Brianne Pfannenstiel | [email protected] | Des Moines Register
A bill approved Monday by the Iowa House of Representatives would give judges more discretion in handing down sentences for nonviolent drug crimes in an effort to reduce the state’s incarceration rates.
Supporters said the changes help return people who do not pose a public safety threat back to their communities while reducing the pressure on the state’s expensive and overcrowded prison system.
“I can tell you that prison overcrowding has been a perennial problem,” said Rep. Andy McKean, a Republican from Anamosa, where the state’s largest prison is located. “And I do think that we need to have our prisons available for the folks who pose a real threat to public safety, but we need to be looking at more alternatives to those who don’t and finding more efficient and more effective ways to deal with those offenders.”
Opponents of mandatory minimum sentences, particularly in drug crimes, say the laws restrict a judge’s ability to consider all of the facts of each unique case and result in sentences that may not match the severity of the crime. That, in addition, contributes to high incarceration rates that cost taxpayer dollars.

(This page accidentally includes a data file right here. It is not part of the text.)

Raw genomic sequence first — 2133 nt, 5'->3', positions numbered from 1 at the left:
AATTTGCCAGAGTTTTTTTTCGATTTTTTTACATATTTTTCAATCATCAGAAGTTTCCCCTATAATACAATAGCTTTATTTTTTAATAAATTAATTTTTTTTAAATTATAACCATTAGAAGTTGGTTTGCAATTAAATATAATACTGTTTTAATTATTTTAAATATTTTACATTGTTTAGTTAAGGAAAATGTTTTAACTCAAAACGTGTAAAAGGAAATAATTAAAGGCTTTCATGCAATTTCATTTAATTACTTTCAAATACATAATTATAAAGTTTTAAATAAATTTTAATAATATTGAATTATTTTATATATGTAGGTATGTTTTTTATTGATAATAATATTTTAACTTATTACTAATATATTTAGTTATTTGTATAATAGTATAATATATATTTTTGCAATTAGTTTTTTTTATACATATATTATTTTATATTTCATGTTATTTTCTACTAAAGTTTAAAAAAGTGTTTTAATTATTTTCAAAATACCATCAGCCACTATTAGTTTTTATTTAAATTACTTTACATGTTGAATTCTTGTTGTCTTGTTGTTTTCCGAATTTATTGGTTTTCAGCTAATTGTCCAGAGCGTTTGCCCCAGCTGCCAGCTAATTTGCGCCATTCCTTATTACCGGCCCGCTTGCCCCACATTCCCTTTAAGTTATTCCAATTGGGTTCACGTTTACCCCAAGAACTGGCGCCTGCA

According to the Iowa Department of Corrections, the state’s prison population currently is at 114 percent of its capacity, and the average daily cost of housing each offender is $95.85.
In an effort to address those issues, the bill would:
- Eliminate mandatory minimum sentences for Class C drug felonies and make eligible for parole those who previously were sentenced under those guidelines.
- Allow judges to discard mandatory minimum sentences in some other cases if that sentence would result in a “substantial injustice” to the person and if doing so would not impose a threat to public safety.
- Attempt to remedy some of the sentencing disparities for crack versus powder cocaine, which are two versions of the same drug that carry substantially different sentencing standards.
“While it doesn’t go as far as I would like it to go … I think this is a great step forward for the state of Iowa in regards to sentencing reform,” said Rep. Ras Smith, D-Waterloo. “And I look forward to further discussion about how we can continue to move the needle in a positive way.”
In response to a police shooting over the summer that killed Urbandale police Officer Justin Martin and Des Moines police Sgt. Anthony “Tony” Beminio, the bill also includes tougher penalties for those who attack police officers.
Iowa law already carries strict penalties for those who murder police officers in the line of duty, said Rep. Zach Nunn, R-Bondurant. This bill ensures that anyone who attempts to murder an on-duty officer also would serve their full sentence without the possibility of parole or a reduced sentence.
“An assault on an officer’s life is an assault on our entire community,” he said. “And we as Iowans intend to stand with our law enforcement.”
The bill was approved unanimously and advances to the Senate.